As the warm weather sets in, many are preparing to take their exercise outdoors. Before heading out for your next run, make sure you are properly hydrated! Below I will share awesome tips to ensure you are fueled and ready to go.

The heat of the outdoor sun combined with the movement of our body creates sweat.

Perspiration, or sweat as most of us would call it, is the combination of water and minerals released from our skin in an effort to cool our bodies down.

To properly restore the water and minerals we lose when we sweat, follow these helpful tips on adequate water and natural electrolyte consumption.

When exercising, athletes often reach for water to quench their thirst. However, electrolytes, including sodium, potassium, calcium, bicarbonate, magnesium, chloride, hydrogen phosphate and hydrogen carbonate are lost through sweat, and water alone cannot replenish those minerals.

According to the online healthcare publishing company titled Medical News Today [MNT], electrolytes are defined as any substance that contains free ions that behave as an electrically conductive medium. Humans need electrolytes to regulate our nervous system, muscle function and to properly hydrate our bodies. Not properly restoring electrolyte levels in the body, during or after exercise, can lead to dehydration, fatigue, muscle cramping and more.

In an effort to prevent dehydration amongst athletes and exercise enthusiasts, the American College of Sports Medicine [ACSM] created proper hydration standards. The ACSM suggests that those exercising outdoors, or for long periods of time, replenish the amount of fluid lost as well as the electrolytes lost during exercise. According to ACSM, the amount of fluids and electrolytes to consume should depend upon the individual, the amount of sweat perspired and the length or exertion level of exercise.

To avoid dehydration, the ACSM suggests that those participating in exercise drink16 to 20 fluid ounces of water, or a sports beverage, at least four hours before exercise with an additional 8 to 12 fluid ounces of water consumed 10 to 15 minutes before exercise.

During exercise, the ACSM suggests that exercisers drink three to eight fluid ounces of water every 15 to 20 minutes when exercising less than 60 minutes. If exercise is longer than 60 minutes, the ACSM suggests that those partaking in exercise consume three to eight fluid ounces of a sport beverage, made up of carbohydrates and electrolytes, every 15 to 20 minutes. The ACSM warns that those exercising do not drink more than one quart per hour to avoid over hydrating.

Once exercise in completed, the ACSM suggests that those partaking in exercise estimate their fluid losses and restore the amount lost within two hours. According to the ACSM, if you were to feel very thin after a bout of exercise, this is the result of fluid loss and not weight loss, therefore the steps to properly restore fluids should be taken.

Proper rehydration fluids generally include a carbohydrate that also offers electrolyte minerals. The ACSM stated that a liquid that includes a carbohydrate, or sugar, will replenish lost glycogen in the muscles. Look for drinks that contain carbohydrates, sodium and potassium. Personally, I chose whole, organic foods and drinks and I avoid beverages with white granulated sugar or unknown ingredients. My favorite thing to do for a long run is pack my water bottle with diluted organic coconut water. I use two parts water to one part coconut water.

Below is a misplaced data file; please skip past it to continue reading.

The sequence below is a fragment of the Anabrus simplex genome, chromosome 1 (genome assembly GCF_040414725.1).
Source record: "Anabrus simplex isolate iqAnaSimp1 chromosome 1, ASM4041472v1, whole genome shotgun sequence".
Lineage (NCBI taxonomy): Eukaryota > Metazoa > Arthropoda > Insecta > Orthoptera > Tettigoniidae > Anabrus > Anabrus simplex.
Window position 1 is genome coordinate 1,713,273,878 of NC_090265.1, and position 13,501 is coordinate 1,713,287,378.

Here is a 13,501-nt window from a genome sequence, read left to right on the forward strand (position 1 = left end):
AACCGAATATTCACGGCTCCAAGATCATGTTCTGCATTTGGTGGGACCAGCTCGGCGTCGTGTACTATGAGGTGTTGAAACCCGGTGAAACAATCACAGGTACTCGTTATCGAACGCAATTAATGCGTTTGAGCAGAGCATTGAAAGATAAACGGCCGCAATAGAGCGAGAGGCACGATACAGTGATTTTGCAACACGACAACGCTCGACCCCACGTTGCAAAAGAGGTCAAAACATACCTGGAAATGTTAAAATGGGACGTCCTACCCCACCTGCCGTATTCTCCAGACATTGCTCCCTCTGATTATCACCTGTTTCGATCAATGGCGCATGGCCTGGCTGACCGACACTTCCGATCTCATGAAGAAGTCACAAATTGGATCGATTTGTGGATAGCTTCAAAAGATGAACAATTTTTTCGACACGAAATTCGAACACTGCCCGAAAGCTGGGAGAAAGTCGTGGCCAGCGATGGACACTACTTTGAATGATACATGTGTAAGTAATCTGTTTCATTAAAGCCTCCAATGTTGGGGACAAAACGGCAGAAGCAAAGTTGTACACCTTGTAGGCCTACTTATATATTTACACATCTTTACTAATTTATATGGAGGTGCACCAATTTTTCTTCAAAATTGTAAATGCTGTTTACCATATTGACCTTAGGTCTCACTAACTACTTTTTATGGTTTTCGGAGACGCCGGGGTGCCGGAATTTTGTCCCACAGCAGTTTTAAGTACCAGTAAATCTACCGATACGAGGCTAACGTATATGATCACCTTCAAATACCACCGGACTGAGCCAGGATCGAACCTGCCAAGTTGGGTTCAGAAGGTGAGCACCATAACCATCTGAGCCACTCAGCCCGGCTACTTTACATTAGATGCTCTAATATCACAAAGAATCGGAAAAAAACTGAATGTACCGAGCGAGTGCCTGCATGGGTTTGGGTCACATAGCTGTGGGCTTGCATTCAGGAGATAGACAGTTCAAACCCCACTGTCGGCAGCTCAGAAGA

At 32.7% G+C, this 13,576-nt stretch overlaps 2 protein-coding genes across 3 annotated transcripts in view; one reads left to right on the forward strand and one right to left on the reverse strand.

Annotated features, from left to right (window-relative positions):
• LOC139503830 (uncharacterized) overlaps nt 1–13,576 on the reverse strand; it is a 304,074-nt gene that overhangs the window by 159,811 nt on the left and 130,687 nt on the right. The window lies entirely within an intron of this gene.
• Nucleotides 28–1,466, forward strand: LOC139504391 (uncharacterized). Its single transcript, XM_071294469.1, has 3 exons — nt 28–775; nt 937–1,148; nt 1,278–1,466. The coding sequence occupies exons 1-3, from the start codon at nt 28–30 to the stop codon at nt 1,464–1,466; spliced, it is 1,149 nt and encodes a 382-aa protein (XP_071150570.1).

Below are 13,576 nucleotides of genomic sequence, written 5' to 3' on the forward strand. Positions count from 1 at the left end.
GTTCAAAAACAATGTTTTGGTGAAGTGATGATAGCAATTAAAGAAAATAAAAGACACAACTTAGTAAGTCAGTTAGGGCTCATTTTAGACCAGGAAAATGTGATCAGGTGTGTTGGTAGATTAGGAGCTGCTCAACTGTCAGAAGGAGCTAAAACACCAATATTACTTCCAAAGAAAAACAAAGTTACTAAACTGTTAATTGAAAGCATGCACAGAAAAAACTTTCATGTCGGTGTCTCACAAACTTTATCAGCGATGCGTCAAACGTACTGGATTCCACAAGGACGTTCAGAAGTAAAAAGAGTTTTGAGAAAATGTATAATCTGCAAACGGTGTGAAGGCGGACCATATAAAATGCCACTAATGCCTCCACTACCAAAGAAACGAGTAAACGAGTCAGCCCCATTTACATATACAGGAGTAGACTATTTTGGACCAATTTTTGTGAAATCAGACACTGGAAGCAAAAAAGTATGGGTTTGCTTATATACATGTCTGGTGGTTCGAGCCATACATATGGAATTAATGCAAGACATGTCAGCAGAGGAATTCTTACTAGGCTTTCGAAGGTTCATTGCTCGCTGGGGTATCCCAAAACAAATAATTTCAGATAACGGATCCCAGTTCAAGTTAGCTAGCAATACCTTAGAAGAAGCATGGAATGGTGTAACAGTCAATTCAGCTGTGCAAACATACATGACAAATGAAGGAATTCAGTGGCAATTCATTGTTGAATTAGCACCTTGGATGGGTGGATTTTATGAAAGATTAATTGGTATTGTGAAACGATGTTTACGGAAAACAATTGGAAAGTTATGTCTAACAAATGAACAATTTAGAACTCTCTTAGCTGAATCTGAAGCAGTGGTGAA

Other healthy, natural options to replenish electrolytes include lemon water with honey and a touch of salt, orange-infused water, or electrolyte-filled snacks. My favorite go-to foods to eat during a run include: bananas, raisins and oranges. Each food of these foods contain electrolytes and carbohydrates to allow your body to properly restore the lost water and minerals levels, while also providing needed energy to sustain you.

Most fruits and vegetables contain electrolytes and are filled with water, therefore allowing most raw fruit and vegetables to also serve as a great choice. Aside from natural foods, there are many items available for purchase that offer electrolytes. These options include salt tablets, electrolyte-filled chews and gels, as well as electrolyte tablets and powders. I personally favor natural foods during my runs. Since incorporating coconut water into my workout routines I have felt much more energy; I have been able to recover more quickly and I have completely avoided brain fog towards the end of my runs. However, if a supplement or tablet is more appealing to you, give it a try!

Be mindful of your body and listen to it if you do chose to run when it is hot outside. Heat exhaustion and dehydration are very serious and you could end up in the ER instead of with a PR. And please don’t forget your sunscreen!

We are only a few months away from the big day! I want to inspire you to leave your excuses behind and to start running, but please use your head on truly hot days. Stay hydrated, enjoy your run and stick to your training. You will be glad you did.

“Run when you can, walk if you have to, crawl if you must; just never give up,”
-Ultramarathon champion Dean Karrnazes

Angela Ciroalo
Active Runner and Exercise Enthusiast
Angela is currently seeking her:
-Holistic Health Coaching Certificate at the Institute for Integrative Nutrition (IIN)
-Personal Trainer Certificate at the American Council on Exercise (ACE)

For more information on Angela, check out her website: Anglea Joy Nutrition